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Journal of Dynamic Behavior of Materials

, Volume 5, Issue 1, pp 39–50 | Cite as

An Effective Pulse-Shaping Technique for Testing Stainless Steel Alloys in a Split-Hopkinson Pressure Bar

  • A. A. H. Ameri
  • A. D. Brown
  • M. Ashraf
  • P. J. Hazell
  • Md. Z. Quadir
  • J. P. Escobedo-DiazEmail author
Article
  • 110 Downloads

Abstract

Pulse shaping techniques are an integral component of designing and executing valid Split-hopkinson pressure bar (SHPB) experiments. Proper pulse shaping is vital for achieving stress equilibrium and a constant strain rate within the dynamically tested sample. A systematic method based on two-dimensional finite element (FE) analysis was developed to design an optimized single material pulse shaper for SHPB testing of two stainless steel alloys. The tested alloys exhibit high strain-hardening, but have significantly different mechanical properties: Lean Duplex Stainless Steel 2101 (LDSS 2101) and austenitic stainless steel 316L. Results show that pulse shapers made of LDSS 2101 are capable of satisfying stress equilibrium and constant strain rate conditions for the studied materials at different strain rates regimes. The outlined FE analysis workflow is an effective approach to define the optimal dimensions of pulse shapers without the need for costly pulse-shaper-development experimental trials.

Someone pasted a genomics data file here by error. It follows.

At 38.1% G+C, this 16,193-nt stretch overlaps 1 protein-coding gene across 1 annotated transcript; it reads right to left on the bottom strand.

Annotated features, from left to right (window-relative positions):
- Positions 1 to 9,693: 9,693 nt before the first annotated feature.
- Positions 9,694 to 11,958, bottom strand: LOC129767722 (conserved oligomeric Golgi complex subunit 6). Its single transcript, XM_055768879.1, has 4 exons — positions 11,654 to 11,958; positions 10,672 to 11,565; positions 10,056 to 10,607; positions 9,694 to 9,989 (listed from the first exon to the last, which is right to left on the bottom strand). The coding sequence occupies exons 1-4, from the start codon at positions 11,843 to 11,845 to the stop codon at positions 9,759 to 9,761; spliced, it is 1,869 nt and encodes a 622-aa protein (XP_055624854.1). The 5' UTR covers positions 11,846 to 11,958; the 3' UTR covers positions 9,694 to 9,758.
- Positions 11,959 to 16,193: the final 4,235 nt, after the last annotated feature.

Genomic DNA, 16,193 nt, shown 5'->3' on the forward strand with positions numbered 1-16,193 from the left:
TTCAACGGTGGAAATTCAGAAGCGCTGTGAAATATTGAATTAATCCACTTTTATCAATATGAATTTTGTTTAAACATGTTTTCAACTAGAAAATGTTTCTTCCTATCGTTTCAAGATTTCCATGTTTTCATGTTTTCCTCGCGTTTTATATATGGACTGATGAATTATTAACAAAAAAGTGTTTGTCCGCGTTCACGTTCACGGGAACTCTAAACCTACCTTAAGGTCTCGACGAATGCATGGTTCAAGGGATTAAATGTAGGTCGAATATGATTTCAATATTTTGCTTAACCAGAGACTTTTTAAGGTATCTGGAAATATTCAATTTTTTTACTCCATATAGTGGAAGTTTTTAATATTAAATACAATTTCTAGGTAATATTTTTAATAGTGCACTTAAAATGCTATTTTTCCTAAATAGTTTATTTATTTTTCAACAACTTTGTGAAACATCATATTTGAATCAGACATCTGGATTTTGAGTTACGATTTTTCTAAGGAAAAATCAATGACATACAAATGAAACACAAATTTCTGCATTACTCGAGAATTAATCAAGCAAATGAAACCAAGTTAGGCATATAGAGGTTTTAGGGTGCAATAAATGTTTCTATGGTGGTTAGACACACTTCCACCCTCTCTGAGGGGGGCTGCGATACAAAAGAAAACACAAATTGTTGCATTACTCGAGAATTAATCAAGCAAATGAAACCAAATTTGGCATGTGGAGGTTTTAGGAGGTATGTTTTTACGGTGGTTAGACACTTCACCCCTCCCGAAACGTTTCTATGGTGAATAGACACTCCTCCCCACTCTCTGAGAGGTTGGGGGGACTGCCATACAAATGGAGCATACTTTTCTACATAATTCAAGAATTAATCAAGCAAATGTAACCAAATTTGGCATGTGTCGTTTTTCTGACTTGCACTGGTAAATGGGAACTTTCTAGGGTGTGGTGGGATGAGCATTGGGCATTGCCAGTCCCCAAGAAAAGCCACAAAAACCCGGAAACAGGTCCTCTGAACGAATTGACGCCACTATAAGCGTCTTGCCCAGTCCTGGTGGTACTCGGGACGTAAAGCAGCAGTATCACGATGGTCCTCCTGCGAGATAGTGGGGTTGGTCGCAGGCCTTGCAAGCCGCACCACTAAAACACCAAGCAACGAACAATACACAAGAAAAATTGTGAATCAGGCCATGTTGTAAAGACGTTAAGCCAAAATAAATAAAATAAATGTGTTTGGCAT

Keywords

Austenitic stainless steel Finite element analysis Lean duplex stainless steel Pulse shaping Split-hopkinson pressure bar Strain-hardening 

Notes

Acknowledgements

Authors would like to thank Mr. Shameem Ahmed at the School of Engineering and Information Technology, UNSW Canberra for providing austenitic stainless steel material 316L. The authors would also like to acknowledge support by the Air Force Office of Scientific Research under Grant No. FA2386-17-1-4095.

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Copyright information

© Society for Experimental Mechanics, Inc 2019

Authors and Affiliations

  1. 1.School of Engineering and Information TechnologyThe University of New South WalesCanberraAustralia
  2. 2.Soldier Protection Sciences BranchU.S. Army Research Laboratory, RDRL-WMP-BAberdeen Proving GroundUSA
  3. 3.School of EngineeringDeakin UniversityGeelong Waurn PondsAustralia
  4. 4.Microscopy and Microanalysis Facility (MMF), John de Laeter Centre (JdLC)Curtin UniversityPerthAustralia

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